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Painful budget gets approved

With an unanimous vote the City Council approved the 2011 budget after shedding the final $232,000 they needed on Wednesday to close the looming budget gap they have chipped away at since October.

The council needed to cut up to 1.2 million in order to accomplish its goal of keeping $2.4 million in reserves. It was a feat that came with painful cuts, tough decisions and grueling hours of discussion, and it was all accomplished in record time – one of the first budgets in recent memory to be approved before Thanksgiving. Though the budget is approved it is not static, and includes several major assumptions and outstanding issues that could alter its form at any time.

Major cuts include the $700,000 in funding for BITV, HHHS and the Arts and Humanities Councils and the loss of 14.5 full-time employees (FTE). The city approved increases for parking violations and the business and occupation tax, and will have very few capital finance projects in 2011.

Interim City Manager Brenda Bauer reported that the ending fund balance is scheduled to be $100,000 higher than originally projected in the cash flow analysis that was used to forecast the budget, which closed the budget gap by one-third at the start of the meeting.

The council approved a motion for the police guild to accept a new health care plan starting next year to save $35,000 annually. In consideration the council agreed not to reduce any positions for the current budget.

The council unanimously voted to save $50,000 by implementing a 10-day furlough holiday in 2011 for non-represented supervisory employees.

A motion was passed to create a property transfer administration fee of $10,000 for each of the properties transferred to the parks district. The fee could be waived if the parks district agrees to return the $96,000 it received in a grant from the Williams property, which was transferred to the district.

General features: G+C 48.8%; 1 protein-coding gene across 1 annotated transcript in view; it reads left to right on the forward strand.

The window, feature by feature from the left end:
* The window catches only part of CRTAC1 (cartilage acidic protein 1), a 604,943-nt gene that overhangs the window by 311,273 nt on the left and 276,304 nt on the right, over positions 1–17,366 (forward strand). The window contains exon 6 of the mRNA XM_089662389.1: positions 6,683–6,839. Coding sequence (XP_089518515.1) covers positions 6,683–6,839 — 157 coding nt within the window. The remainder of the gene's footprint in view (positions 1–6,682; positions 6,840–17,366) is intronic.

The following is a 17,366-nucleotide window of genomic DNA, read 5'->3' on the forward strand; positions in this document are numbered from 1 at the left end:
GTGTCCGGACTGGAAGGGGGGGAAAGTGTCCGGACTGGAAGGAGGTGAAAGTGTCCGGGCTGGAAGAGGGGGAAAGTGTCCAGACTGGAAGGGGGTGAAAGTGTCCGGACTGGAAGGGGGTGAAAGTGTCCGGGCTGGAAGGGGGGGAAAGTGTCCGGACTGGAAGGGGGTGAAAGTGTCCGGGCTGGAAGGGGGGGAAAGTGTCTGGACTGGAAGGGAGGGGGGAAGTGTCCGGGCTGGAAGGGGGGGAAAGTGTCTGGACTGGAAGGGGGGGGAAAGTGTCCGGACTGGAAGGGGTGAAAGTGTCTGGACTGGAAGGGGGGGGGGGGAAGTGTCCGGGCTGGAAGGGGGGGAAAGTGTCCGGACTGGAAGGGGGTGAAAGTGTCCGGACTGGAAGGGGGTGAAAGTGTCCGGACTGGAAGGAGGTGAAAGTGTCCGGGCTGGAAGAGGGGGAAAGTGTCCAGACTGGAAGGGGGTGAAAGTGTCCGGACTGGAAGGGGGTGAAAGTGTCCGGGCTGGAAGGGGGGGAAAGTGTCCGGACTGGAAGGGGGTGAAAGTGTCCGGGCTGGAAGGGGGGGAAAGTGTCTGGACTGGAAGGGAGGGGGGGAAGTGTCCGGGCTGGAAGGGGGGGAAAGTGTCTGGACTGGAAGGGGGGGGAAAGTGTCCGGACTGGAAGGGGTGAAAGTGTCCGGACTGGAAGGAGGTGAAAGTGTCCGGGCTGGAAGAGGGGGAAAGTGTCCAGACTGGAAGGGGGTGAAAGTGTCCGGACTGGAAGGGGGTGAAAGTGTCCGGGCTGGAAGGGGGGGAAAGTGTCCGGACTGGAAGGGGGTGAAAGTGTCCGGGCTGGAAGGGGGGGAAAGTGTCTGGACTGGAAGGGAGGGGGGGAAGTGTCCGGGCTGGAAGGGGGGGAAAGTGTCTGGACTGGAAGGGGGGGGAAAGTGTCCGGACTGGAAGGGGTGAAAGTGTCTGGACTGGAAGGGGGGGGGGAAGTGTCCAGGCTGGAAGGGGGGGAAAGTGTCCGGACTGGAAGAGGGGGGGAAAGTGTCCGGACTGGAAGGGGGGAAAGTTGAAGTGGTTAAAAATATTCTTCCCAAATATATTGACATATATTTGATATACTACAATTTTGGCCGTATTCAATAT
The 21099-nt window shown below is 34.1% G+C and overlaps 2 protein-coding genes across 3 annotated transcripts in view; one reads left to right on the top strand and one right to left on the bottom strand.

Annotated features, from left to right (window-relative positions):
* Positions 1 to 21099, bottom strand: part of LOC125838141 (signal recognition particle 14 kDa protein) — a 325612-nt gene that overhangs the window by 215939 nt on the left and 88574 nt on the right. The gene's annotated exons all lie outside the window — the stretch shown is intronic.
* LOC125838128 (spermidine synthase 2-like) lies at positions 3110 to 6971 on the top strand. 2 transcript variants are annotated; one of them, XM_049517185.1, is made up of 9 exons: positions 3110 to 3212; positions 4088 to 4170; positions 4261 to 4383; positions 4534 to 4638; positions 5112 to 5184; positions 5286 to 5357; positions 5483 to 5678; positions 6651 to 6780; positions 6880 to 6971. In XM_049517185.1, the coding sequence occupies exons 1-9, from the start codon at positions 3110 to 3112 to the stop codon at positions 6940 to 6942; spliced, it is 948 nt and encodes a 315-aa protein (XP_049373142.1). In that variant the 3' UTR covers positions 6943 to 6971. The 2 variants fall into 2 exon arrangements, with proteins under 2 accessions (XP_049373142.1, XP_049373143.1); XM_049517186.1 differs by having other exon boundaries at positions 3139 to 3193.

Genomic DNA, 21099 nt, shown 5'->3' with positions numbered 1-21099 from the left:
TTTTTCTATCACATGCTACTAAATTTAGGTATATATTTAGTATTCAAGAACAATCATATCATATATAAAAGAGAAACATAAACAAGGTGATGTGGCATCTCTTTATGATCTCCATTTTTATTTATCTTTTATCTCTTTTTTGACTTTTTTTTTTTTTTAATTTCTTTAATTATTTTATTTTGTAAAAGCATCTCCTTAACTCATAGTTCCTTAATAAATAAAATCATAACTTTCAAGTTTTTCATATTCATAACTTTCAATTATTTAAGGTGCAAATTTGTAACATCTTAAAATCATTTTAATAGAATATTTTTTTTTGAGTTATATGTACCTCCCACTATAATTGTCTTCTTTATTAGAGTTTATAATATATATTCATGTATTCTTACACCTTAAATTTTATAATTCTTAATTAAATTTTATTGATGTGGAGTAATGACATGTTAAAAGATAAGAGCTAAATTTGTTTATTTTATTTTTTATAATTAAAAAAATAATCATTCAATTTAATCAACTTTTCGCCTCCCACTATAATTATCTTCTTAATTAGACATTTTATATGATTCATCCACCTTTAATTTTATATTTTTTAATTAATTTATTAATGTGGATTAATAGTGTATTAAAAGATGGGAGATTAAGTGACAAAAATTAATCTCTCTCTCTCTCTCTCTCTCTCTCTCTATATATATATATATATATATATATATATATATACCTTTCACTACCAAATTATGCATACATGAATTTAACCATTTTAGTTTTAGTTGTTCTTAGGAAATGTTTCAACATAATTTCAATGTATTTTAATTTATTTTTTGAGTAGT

Scales said the city has absorbed the costs associated with transferring the city-owned parks and had a previous agreement with the parks district to retain the grant money. According to Scales, parks kept 10 percent of the money they agreed to give to the city for a “grant administration fee.”

The motion states that the Parks District can either give the $96,000 back or pay $10,000 as a park transfer fee for each of the remaining 10 city-owned properties scheduled to be transferred.

The motion passed 4-2 with Debbi Lester abstaining. Councilors Bill Knobloch, Kim Brackett, Bob Scales and Kirsten Hytopoulos approved the motion.

After much discussion the council approved a motion to reduce .6 of the FTE court clerk personnel for a $30,000 reduction. The .6 reduction was in addition to a .4 reduction made in a previous meeting.

Court Clerk Telma Hauth said the .6 FTE cut would mean the court would likely cut passport services and slow the ticket administration process.

City administration found a cheaper copier lease to shed another $9,000.

Hilary Franz moved to reconsider the prior municipal court judge hour reduction from .67 FTE to .50 FTE, but the motion failed with a 3-3 vote. Brackett was absent.

The council made a resolution to have the city administration prepare a plan for parking adjustments in conjunction with the budget fines associated with the $50 tickets with the consideration of adding another hour to the time allowed for downtown parking.

Bauer and Finance Director Ellen Schroer let out a loud sigh of relief when the budget was approved just after 9 p.m., as it was a major accomplishment, but not the last hurdle for the 2011 budget crisis.

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